It is high time the government’s decontrol of petroleum products is challenged in the court. The decontrol, which has its declared intention of leaving the prices to market forces rather than be regulated by government, has in effect meant full control for the government while the customers have no control of what they would be asked to dish out for their fuel the next day. Any decontrol that still leaves the power of manipulation in the hands of the government cannot be considered decontrol and is, therefore, a deviation from the policy. It needs to be challenged legally.

The government policy, which was avowedly taken in the interest of consumers and for easing the burden on the exchequer, defies all logic and sense of fairness. The arbitrary government policies have completely decoupled domestic prices from the market forces.

If decontrol was allowed to run its course, prices would go up when international crude prices increase and come down when crude costs less in the global crude market. But in practice, just the opposite has been happening in the country.

Thanks to the skewed approach of the government, the Indian consumers have never benefitted from a crashing crude market, where buyers even demanded a premium for lifting the stock, while every small increase, mostly on the path to recovery rather than any price momentum, has been passed on to the consumers at an exaggerated rate.
The extent of injustice can be understood from the fact that domestic crude prices today, with daily increments for 11 consecutive days already, are at the same level that existed nearly two years ago, when crude prices were 90 dollars per barrel, while today a barrel of crude costs only about half of that. The huge gap is the result of manipulation by the government.

Albeit by some strange logic, if domestic prices are set to go up when international prices fall, they should fall when global prices go up. But that is not the case either. This means that the government follows an equation in which, irrespective of the conditions in the first part, the output in the second part is fixed and works against the consumer.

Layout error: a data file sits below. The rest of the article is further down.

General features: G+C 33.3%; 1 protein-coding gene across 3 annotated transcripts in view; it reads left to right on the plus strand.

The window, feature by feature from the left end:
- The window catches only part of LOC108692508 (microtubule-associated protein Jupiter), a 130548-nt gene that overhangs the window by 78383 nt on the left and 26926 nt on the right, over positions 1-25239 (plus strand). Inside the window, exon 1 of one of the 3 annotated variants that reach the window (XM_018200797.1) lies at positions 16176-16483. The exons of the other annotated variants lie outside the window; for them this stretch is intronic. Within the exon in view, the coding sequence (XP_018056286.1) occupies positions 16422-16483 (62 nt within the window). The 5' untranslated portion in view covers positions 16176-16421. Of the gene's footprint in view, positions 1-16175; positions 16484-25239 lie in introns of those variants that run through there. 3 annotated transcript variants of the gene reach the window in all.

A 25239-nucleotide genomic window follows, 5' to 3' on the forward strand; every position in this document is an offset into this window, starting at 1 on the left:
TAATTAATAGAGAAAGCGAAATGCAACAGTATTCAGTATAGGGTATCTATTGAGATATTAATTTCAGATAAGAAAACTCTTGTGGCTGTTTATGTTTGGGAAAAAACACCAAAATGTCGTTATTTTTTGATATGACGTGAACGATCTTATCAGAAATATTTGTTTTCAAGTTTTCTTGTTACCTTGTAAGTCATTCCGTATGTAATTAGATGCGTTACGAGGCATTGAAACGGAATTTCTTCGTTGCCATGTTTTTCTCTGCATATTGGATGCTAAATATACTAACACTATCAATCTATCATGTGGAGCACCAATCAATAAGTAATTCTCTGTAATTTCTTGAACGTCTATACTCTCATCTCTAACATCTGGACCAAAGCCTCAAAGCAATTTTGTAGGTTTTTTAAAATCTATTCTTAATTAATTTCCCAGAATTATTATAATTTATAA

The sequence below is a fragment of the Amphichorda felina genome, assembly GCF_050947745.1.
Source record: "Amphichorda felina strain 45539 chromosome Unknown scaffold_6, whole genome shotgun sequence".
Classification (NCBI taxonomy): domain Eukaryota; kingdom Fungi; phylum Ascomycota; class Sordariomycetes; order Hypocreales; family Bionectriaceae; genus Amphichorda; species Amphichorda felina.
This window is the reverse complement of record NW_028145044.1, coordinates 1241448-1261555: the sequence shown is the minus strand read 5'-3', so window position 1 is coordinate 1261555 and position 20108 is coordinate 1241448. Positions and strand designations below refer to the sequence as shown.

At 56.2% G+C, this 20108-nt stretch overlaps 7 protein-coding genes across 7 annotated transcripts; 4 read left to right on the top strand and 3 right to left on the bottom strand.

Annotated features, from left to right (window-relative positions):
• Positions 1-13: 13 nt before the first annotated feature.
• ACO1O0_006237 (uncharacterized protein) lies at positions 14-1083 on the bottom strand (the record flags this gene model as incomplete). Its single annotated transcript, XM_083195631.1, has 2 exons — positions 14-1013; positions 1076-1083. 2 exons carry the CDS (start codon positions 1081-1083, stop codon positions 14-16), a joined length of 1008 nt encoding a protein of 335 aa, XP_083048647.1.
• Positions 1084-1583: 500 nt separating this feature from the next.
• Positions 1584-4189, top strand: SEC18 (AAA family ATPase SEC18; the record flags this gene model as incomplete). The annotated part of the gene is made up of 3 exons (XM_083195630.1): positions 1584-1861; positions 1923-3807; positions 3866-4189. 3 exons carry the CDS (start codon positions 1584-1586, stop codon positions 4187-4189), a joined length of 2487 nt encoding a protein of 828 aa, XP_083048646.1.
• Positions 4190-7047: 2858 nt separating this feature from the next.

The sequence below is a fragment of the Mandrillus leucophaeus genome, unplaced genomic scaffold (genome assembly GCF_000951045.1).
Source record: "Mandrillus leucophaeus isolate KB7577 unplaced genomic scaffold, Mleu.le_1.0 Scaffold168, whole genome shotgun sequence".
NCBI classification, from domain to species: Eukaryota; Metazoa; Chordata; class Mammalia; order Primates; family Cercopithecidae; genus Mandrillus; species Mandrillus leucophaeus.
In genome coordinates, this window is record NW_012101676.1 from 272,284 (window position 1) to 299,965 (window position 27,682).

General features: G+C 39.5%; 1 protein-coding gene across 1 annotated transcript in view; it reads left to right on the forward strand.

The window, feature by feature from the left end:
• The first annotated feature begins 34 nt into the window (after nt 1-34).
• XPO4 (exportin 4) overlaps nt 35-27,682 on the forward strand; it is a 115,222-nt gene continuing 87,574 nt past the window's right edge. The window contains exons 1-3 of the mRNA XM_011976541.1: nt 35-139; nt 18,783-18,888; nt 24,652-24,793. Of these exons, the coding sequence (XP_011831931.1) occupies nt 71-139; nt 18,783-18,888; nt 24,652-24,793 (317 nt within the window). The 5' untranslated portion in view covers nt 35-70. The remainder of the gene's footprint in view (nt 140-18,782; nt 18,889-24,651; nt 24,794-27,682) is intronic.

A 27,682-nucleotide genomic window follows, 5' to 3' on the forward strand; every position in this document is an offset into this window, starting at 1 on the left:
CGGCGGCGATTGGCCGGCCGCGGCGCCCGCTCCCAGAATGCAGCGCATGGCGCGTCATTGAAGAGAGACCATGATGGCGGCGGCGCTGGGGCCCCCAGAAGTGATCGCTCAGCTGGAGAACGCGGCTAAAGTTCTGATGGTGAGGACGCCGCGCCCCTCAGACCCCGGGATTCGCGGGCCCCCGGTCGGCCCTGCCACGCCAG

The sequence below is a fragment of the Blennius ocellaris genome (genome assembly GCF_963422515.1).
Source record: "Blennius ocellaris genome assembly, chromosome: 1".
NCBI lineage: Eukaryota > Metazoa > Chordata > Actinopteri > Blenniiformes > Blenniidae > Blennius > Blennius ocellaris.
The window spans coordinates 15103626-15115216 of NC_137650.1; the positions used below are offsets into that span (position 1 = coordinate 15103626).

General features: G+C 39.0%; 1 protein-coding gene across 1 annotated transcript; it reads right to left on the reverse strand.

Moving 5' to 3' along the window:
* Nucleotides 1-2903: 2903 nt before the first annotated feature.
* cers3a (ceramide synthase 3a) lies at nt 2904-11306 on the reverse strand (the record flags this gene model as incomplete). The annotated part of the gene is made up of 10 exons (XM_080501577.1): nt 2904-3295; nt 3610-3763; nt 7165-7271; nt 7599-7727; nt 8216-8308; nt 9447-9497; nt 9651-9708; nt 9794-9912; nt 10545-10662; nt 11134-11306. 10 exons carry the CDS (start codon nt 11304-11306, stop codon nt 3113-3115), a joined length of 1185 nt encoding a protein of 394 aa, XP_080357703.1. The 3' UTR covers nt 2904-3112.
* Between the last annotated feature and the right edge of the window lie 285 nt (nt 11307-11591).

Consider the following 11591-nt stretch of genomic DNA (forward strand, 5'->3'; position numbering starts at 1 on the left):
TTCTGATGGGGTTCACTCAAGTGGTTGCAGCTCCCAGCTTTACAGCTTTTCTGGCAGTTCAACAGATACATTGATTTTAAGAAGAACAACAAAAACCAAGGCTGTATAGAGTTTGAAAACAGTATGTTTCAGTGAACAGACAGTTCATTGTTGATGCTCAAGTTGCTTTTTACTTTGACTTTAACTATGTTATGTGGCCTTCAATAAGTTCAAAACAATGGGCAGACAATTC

The unfortunate reality is that the government has been using decontrol as an exploitative tool to convert petroleum into a cash cow. The government considers every dip in crude prices as an opportunity to make more money, by increasing the excise duty so as to deny the benefit of lower crude prices to the end users.

Only last month the government increased excise duties by Rs 10 per litre on petrol and Rs 13 per litre on diesel to take advantage of the fall in international crude prices. The latest increase came on the back of hike in March, when an additional excise duty of Rs 3 per litre was charged on petrol and diesel.

Every excise duty increase is followed by the bravado that the retail sale prices will remain unchanged. It is gleefully hiding the fact that the big difference should have gone to the price that the consumers have to pay. But whenever international prices go up, even by fractions, the increase is passed on to the retail users on the plea that it is market forces at play. And the government shows no sensitivity to the hardships of the people, who are already facing severe cash crunch on account of the prematurely announced lockdown. This is no surprise as the government has been insensitive to the problems its decisions force on the people.

Control or decontrol, the government firmly believes that it has the mandate, given by the people, to do whatever it thinks fit. It is time that the misuse of the blank chit is challenged legally. Policies are meant to be followed and the government is not exempt, especially when such policies are framed by the government itself. If it is decontrol, it has to be implemented in full and the government cannot argue that it is applicable only to one side of the equation.

The Modi government is having a field day when it comes to adoption and implementation of policies that heap misery on the people because they face virtually no opposition. The opposition parties have completely failed in articulating the disappointment of the people. There is no more any point in depending on the opposition parties to come to their rescue because these parties are caught up in their own internal conflicts, which make them paper tigers.

So, it is time the consumers unite to fight arbitrary and unilateral actions by the government, using the mandate they have themselves given. The silver line is that unlike in the past, this is now possible, thanks to the internet and the social media channels. They must come together and challenge the government legally in the courts, because nobody else is going to do it for them.

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